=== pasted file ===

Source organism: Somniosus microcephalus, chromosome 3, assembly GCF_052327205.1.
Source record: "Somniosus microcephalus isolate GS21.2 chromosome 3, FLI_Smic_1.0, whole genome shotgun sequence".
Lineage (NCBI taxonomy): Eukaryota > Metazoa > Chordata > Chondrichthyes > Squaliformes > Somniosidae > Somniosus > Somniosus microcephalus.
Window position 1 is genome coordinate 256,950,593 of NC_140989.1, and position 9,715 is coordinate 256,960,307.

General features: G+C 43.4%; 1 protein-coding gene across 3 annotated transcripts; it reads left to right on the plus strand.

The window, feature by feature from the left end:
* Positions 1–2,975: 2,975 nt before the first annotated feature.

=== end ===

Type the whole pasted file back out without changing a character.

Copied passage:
Source organism: Somniosus microcephalus, chromosome 3, assembly GCF_052327205.1.
Source record: "Somniosus microcephalus isolate GS21.2 chromosome 3, FLI_Smic_1.0, whole genome shotgun sequence".
Lineage (NCBI taxonomy): Eukaryota > Metazoa > Chordata > Chondrichthyes > Squaliformes > Somniosidae > Somniosus > Somniosus microcephalus.
Window position 1 is genome coordinate 256,950,593 of NC_140989.1, and position 9,715 is coordinate 256,960,307.

General features: G+C 43.4%; 1 protein-coding gene across 3 annotated transcripts; it reads left to right on the plus strand.

The window, feature by feature from the left end:
* Positions 1–2,975: 2,975 nt before the first annotated feature.